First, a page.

Or maybe you checked your baby’s diapers.
Or you checked the inbox on your desk to see if your secretary left one of those pink “While You Were Out” slips in there.
Then… along came answering machines. A nice convenience. You’d check your answering machine when you got home from the store, or from the office. You would write down the messages and call people back.
The phase of checking only a few minor things – answering machines, mailboxes and diapers (and of course, the financial statements that were in your mail) – lasted all the way til the 90’s when email began.
And then, we started checking email. But only after we logged onto our computers.
And then we got laptops. A revolution.
Unlike our mailbox or our answering machine we could bring the activity of “checking” along with us. Now we checked emails and maybe some updates on blogs we had started to subscribe to.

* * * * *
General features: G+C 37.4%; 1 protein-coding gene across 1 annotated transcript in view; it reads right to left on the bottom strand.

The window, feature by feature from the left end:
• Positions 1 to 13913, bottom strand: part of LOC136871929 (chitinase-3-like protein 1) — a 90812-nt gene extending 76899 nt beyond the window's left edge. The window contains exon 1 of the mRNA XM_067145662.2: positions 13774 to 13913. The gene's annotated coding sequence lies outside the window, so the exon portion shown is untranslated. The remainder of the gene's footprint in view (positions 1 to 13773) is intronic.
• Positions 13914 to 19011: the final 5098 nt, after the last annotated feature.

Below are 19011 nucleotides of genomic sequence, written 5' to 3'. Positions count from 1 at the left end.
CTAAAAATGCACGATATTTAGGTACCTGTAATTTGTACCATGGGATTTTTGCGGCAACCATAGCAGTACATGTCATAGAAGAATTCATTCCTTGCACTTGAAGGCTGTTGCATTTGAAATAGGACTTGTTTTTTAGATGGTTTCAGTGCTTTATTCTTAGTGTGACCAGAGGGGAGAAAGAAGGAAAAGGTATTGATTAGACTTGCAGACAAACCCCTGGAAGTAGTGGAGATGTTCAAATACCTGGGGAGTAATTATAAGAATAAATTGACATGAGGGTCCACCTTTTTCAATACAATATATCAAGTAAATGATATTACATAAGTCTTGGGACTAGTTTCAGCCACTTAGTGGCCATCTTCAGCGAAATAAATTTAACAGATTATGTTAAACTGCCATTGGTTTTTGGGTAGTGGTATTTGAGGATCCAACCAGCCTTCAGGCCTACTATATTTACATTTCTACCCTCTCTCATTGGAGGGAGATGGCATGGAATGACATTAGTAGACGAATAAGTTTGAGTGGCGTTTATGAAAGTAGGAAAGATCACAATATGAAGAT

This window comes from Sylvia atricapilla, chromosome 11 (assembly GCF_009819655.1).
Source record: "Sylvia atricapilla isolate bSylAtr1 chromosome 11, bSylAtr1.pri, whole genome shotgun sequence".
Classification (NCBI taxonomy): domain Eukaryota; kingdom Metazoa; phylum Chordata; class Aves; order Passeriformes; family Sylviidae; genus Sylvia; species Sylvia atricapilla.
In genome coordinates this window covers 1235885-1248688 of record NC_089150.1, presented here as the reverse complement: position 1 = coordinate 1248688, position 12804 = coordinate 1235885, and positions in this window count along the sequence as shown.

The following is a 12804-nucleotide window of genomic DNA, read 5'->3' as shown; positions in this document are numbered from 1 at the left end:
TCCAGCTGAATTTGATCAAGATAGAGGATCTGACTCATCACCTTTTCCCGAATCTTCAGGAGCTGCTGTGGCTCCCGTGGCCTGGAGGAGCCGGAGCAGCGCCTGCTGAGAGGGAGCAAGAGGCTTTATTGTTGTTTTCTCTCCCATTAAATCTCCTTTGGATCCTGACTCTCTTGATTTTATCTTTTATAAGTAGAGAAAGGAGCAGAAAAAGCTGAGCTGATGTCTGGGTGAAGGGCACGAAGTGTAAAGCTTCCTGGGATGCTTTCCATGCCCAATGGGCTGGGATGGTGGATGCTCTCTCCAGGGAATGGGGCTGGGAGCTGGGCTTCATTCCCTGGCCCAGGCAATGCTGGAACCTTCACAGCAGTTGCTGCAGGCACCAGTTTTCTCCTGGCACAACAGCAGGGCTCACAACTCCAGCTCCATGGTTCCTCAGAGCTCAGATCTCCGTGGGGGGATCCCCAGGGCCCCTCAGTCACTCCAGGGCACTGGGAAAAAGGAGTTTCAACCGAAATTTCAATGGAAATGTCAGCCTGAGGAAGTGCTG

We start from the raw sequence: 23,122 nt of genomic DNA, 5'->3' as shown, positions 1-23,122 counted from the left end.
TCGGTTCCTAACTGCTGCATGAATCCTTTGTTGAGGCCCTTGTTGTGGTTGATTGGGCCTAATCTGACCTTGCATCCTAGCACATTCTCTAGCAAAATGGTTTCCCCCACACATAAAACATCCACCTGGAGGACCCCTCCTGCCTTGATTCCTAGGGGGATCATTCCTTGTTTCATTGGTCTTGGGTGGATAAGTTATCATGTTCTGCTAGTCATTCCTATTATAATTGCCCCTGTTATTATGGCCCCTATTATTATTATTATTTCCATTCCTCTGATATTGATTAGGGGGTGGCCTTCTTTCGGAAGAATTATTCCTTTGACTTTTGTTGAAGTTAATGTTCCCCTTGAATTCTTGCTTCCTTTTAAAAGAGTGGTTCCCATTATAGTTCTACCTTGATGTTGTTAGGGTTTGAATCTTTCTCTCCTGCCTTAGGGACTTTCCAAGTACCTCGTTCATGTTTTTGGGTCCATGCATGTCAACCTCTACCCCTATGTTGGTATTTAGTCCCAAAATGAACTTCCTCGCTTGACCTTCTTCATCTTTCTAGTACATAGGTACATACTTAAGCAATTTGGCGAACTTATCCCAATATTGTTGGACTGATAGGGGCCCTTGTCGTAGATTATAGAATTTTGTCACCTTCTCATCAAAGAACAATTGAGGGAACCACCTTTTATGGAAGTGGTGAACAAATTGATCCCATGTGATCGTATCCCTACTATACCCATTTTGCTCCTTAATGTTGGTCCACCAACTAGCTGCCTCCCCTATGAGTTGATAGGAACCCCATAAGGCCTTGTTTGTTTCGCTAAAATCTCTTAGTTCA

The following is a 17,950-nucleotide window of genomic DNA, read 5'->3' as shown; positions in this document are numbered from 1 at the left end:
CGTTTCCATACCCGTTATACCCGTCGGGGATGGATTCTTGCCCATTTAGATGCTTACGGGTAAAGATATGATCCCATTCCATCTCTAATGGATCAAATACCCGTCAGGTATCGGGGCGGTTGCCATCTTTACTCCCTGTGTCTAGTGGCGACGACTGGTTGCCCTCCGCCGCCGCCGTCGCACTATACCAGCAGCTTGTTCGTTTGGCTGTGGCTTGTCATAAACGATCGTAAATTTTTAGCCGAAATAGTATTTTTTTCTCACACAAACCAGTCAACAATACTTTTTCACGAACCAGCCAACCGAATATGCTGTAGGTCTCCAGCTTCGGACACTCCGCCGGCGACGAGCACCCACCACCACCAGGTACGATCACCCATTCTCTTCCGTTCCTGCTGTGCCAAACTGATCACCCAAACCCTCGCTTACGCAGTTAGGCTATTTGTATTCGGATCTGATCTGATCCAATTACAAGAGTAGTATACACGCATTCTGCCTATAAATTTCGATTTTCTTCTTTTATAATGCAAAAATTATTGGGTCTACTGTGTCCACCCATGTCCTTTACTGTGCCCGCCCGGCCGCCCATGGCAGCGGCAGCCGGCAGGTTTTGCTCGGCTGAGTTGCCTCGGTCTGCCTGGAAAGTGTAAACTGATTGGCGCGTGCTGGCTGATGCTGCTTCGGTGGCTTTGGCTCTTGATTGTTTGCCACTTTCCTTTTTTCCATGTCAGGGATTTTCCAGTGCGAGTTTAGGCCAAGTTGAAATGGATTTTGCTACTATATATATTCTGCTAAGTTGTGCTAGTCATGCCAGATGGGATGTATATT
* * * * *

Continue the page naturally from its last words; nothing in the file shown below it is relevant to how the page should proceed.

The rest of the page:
Slowly, a trickle began. The miniaturization of things we can check – all in the name of convenience – began to fill our pockets, purses, packs and pauses.
Now, we no longer have to sit still. There is always something to check.
If you’re not careful, checking will consume hours of your day. Checking has tricked us into thinking it’s an actual activity. And yet, it’s not.
When you are checking, you are not actually completing something. (When you “check” your email, do you answer it? Or do you let it pile up in your inbox to intimidating proportions?) You’re merely looking at something. You are looking for something. You are always on notice that something – God knows what – might be there. And regardless of whether or not anything is actually THERE, you are on alert. And you THINK you are doing something.
But you’re not doing anything.
You are filling space.
You are checking.